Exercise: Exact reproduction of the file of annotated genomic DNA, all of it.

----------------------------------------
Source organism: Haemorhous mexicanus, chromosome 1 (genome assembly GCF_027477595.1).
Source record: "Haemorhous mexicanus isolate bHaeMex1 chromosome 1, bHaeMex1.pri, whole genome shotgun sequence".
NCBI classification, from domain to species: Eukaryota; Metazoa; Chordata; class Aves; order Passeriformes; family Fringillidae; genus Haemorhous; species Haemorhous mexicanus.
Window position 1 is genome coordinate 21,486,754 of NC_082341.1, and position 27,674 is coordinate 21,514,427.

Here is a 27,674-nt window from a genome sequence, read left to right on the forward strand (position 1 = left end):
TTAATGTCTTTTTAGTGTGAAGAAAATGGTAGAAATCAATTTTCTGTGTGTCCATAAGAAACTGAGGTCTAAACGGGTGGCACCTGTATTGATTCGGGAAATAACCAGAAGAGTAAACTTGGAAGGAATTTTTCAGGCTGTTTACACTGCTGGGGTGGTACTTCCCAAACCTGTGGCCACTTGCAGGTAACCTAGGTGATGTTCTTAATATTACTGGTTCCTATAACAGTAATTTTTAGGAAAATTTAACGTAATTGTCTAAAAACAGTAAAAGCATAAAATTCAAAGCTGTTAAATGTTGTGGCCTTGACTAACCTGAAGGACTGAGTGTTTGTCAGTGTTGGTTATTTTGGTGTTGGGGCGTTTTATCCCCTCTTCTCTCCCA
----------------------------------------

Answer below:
Source organism: Haemorhous mexicanus, chromosome 1 (genome assembly GCF_027477595.1).
Source record: "Haemorhous mexicanus isolate bHaeMex1 chromosome 1, bHaeMex1.pri, whole genome shotgun sequence".
NCBI classification, from domain to species: Eukaryota; Metazoa; Chordata; class Aves; order Passeriformes; family Fringillidae; genus Haemorhous; species Haemorhous mexicanus.
Window position 1 is genome coordinate 21,486,754 of NC_082341.1, and position 27,674 is coordinate 21,514,427.

Here is a 27,674-nt window from a genome sequence, read left to right on the forward strand (position 1 = left end):
TTAATGTCTTTTTAGTGTGAAGAAAATGGTAGAAATCAATTTTCTGTGTGTCCATAAGAAACTGAGGTCTAAACGGGTGGCACCTGTATTGATTCGGGAAATAACCAGAAGAGTAAACTTGGAAGGAATTTTTCAGGCTGTTTACACTGCTGGGGTGGTACTTCCCAAACCTGTGGCCACTTGCAGGTAACCTAGGTGATGTTCTTAATATTACTGGTTCCTATAACAGTAATTTTTAGGAAAATTTAACGTAATTGTCTAAAAACAGTAAAAGCATAAAATTCAAAGCTGTTAAATGTTGTGGCCTTGACTAACCTGAAGGACTGAGTGTTTGTCAGTGTTGGTTATTTTGGTGTTGGGGCGTTTTATCCCCTCTTCTCTCCCA